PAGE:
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Where’s best to buy your milk to support farmers?

In recent weeks Britain's supermarkets have begun making fresh promises with regard to sustainable pricing models for milk and dairy products, and there are a host of new initiatives aimed at ensuring UK farmers get a fairer deal.

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Words by: Auto Trader

Published on 23 September 2015 | 0 min read

The issue has hit the headlines on numerous occasions and shoppers have become more vocal about their desire to see dairy farmers paid a fair price for their milk. More than 38,000 people have signed up to the Facebook page ‘I'm Happy to Pay More for Milk’, while more than 50,000 people have signed a petition calling for the government to introduce a minimum price that industry buyers pay to farmers. Milk prices have plummeted over the past 15 months and figures released by the Food Standards Agency show the number of registered producers in England and Wales slipped below 9,700 this month.
Buying direct
Buying milk direct from a farmer, typically via a farm shop, is arguably the best way to ensure that you're doing everything possible to support individuals at the coalface. Track down independent dairies and delivery firms such as Moo Fresh, which delivers in Birmingham and throughout the Midlands.
Major supermarkets The convenience of purchasing milk and dairy products from supermarkets and national retailers such as Asda, Morrisons, Tesco, The Co-operative and Sainsbury's makes these businesses the first port of call for the majority of consumers. However, there can be big differences in terms of how these stores source their milk and how much they pay. According to a report by the BBC, around a tenth of dairy farmers have direct contracts with national retail chains. Tesco is one such firm, satisfying its liquid milk and cream requirements via the Tesco Sustainable Dairy Group. Some in the industry argue that these contracts are too generous and have acted as a barrier to greater efficiency. Other farmers sell their milk to co-operatives. Arla is one of the major farmer-owned co-operatives that's supplied by more than 12,000 producers across Europe.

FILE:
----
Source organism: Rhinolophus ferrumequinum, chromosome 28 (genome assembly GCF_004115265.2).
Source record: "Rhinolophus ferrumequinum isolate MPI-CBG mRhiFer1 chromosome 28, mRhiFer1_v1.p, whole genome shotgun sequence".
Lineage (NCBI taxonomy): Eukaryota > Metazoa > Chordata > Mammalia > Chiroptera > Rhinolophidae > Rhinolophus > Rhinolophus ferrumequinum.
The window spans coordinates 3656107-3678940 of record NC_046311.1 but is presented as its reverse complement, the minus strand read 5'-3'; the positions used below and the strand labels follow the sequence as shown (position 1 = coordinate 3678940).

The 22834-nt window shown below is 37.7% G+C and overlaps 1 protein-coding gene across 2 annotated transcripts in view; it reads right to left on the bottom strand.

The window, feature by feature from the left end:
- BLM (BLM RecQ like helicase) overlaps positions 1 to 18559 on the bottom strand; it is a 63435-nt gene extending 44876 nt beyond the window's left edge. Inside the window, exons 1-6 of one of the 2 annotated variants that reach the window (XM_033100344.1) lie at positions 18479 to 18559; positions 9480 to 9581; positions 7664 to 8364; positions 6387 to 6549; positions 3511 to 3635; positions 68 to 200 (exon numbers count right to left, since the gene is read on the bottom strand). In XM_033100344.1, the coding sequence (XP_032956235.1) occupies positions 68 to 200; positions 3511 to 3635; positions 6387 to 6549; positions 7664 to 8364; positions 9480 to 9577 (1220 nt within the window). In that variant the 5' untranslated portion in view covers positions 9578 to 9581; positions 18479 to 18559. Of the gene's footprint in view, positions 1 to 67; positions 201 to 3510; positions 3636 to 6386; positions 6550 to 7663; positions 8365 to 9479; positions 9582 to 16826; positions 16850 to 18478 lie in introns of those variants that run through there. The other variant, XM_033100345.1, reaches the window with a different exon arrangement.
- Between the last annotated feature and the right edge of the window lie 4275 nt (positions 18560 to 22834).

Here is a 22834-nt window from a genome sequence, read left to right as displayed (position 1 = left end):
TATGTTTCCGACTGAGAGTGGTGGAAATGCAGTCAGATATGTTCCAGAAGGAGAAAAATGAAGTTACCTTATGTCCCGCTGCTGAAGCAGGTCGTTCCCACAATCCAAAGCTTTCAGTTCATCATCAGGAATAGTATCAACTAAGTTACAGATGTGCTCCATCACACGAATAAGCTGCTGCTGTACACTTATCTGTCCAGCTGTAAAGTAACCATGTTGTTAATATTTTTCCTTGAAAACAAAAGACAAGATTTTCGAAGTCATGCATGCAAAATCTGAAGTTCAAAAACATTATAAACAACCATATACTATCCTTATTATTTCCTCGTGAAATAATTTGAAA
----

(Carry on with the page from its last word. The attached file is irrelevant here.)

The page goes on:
New initiatives
Various retailers have announced new initiatives and fresh pricing strategies in recent weeks, all aimed at helping to ensure the UK's farmers get a better deal. Morrisons is to introduce new lines of milk and cheese at the start of October which will have price premiums of 10p and 34p respectively – money that will be returned to its supplier. In addition, the supermarket is now paying a minimum base price of 26p per litre for all its liquid milk.
Asda, Aldi and Lidl have also all confirmed an increase in their supplier prices and will now pay 28p per litre for their liquid milk. Discussions between farming groups and retailers are ongoing with regard to initiatives relating to other dairy products. Morrisons has confirmed additional support for dairy farmers working within the cheese industry, while Tesco has announced that from March 2016 it will cease using imported German milk to create its own-brand yoghurts. The company is also focussing on creating simpler labelling to allow consumers to identify a product's country of origin.
Tough decisions facing consumers
For consumers wanting to make the right ethical choice and support UK farmers when buying milk and dairy products, there is no simple answer. However, the pressure being put on retailers appears to be having a beneficial effect on the amount of money farmers receive. Careful research and label checking will be key for consumers as product offerings and supplier contracts evolve over the coming months.

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